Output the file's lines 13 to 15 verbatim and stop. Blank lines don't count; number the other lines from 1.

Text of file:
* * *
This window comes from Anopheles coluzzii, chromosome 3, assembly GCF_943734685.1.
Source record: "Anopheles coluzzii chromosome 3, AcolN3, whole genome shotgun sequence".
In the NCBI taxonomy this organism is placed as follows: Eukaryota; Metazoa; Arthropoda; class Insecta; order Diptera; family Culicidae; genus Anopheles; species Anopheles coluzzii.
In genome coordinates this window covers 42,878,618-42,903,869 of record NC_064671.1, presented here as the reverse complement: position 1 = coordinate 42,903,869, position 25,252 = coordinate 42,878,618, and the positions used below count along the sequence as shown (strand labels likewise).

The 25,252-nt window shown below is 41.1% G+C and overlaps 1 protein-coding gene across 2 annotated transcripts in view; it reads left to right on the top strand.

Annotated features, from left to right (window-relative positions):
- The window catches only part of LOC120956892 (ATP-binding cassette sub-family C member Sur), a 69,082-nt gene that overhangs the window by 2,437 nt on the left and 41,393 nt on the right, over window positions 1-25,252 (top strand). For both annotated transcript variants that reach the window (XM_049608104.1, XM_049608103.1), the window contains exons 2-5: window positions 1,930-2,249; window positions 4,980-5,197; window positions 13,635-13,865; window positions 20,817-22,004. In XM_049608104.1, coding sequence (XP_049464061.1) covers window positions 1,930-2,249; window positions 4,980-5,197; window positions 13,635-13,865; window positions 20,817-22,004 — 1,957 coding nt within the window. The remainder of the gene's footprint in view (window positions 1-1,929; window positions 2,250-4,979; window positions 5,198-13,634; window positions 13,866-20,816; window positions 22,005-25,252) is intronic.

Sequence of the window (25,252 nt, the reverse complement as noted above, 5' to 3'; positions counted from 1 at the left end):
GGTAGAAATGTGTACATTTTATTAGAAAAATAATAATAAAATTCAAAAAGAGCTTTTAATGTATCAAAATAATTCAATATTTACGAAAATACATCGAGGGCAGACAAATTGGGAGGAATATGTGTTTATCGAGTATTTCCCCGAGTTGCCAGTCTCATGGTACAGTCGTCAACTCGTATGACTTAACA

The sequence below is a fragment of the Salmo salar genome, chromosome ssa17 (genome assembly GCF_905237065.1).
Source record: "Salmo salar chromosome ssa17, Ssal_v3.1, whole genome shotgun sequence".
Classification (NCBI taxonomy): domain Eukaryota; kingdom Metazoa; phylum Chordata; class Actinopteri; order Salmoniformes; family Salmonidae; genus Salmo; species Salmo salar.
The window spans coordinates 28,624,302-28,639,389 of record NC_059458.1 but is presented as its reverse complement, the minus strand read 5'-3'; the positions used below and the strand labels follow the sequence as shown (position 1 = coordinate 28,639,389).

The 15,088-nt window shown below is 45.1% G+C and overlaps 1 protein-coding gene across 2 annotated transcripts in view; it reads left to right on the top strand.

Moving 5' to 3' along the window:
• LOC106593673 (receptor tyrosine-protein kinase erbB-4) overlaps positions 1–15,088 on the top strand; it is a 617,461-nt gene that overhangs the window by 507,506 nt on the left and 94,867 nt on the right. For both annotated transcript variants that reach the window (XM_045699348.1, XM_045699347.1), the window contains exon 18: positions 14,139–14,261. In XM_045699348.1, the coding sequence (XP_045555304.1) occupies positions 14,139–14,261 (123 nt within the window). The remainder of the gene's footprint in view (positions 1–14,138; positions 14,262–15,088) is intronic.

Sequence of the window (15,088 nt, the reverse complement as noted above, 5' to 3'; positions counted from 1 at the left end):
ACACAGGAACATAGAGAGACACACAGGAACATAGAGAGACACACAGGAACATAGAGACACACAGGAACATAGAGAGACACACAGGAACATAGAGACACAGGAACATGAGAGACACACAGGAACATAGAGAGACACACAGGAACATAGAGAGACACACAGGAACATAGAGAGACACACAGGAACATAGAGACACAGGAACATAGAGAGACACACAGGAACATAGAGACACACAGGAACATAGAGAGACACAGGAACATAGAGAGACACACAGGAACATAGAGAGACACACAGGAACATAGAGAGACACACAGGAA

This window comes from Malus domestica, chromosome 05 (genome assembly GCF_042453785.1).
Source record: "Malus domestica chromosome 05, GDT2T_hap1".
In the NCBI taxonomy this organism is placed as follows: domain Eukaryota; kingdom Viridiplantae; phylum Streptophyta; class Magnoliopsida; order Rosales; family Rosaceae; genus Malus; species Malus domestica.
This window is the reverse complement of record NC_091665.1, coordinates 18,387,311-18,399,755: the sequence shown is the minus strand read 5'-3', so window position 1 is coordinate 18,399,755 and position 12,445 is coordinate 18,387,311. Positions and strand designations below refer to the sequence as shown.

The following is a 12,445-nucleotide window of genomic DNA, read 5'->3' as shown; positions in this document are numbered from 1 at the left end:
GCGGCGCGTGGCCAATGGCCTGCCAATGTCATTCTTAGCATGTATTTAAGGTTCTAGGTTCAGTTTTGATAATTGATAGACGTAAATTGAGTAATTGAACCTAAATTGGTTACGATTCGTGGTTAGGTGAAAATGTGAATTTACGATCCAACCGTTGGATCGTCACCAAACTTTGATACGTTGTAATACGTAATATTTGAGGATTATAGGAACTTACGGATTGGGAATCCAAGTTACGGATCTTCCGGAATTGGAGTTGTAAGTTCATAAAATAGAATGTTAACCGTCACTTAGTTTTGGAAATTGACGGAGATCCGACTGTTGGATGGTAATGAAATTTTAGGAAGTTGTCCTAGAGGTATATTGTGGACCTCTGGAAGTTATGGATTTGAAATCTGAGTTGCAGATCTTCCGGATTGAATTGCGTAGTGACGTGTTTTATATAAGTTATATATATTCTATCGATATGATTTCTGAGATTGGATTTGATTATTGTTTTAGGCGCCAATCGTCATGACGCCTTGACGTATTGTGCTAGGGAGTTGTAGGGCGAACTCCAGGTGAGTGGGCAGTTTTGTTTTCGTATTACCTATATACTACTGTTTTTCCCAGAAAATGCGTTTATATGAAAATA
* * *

The window spans coordinates 28,624,302-28,639,389 of record NC_059458.1 but is presented as its reverse complement, the minus strand read 5'-3'; the positions used below and the strand labels follow the sequence as shown (position 1 = coordinate 28,639,389).

The 15,088-nt window shown below is 45.1% G+C and overlaps 1 protein-coding gene across 2 annotated transcripts in view; it reads left to right on the top strand.

Moving 5' to 3' along the window: